Economists often use the term “ceteris paribus”, Latin for all other things held constant when positing their theories or making predictions based on their models. I am not an economist but as the CEO of a large NBFC, I take a keen interest in India’s economic performance, mainly to get a sense of where things are headed. After all, the wider performance of the economy has a crucial bearing on business performance. But these days, we are in the midst of an unprecedented situation where even near-term predictions are difficult to make because we have no clue about how the COVID-19 pandemic will play out.
When Unlock 1.0 began in May, we were hopeful of returning to normalcy within a couple of months. However, three months down the line, the situation continues to be dire as we head back to more of localised lockdowns and curfews. Most of our states are reporting an increasingly higher number of positive cases than before.
As we come to grips with the ground realities, the one good news is that India has ramped up its testing capacity and that nearly two crore people have been tested so far. In the meantime, work on developing a vaccine is going on at a frenetic pace. India is also in the race to develop a vaccine with trials of our Covid-19 vaccine, Covaxin, having started at 8 sites. Meanwhile, the medical profession is working tirelessly to develop a treatment protocol that would cure the disease and cut down on the fatality rates.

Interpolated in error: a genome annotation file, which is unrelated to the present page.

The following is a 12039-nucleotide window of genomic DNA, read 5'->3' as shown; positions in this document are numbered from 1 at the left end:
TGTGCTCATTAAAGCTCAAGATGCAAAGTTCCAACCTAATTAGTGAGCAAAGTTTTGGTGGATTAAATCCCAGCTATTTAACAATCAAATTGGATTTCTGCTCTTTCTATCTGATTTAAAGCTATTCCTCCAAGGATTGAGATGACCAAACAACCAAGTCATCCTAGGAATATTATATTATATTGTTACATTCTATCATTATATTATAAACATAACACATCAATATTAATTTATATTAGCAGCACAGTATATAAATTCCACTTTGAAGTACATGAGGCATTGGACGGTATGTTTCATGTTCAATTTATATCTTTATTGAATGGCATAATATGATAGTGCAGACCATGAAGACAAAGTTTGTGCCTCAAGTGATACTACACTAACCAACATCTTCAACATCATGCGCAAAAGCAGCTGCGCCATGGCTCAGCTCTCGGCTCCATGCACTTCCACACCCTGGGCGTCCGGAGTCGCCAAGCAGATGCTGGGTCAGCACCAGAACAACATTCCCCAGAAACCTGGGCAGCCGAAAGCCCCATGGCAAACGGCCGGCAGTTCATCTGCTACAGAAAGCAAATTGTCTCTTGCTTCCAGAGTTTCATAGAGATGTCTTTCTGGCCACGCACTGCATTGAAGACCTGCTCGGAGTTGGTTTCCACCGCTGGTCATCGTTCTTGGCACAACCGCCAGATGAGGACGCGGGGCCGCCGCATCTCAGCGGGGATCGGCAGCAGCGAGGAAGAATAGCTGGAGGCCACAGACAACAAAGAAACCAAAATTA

While we are grateful to our medical professionals, and even as we hope for the best, we must simultaneously work to get the economy back on track. Otherwise, we may fail ourselves by saving the lives of our citizens but destroying their livelihoods. It is increasingly clear that a lockdown is not a real solution as it only buys time at best. In that sense, it’s no better than kicking the can down the road. What’s more, it comes at a steep cost to the livelihoods of some of our poorest and most vulnerable sections.
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August - September 2020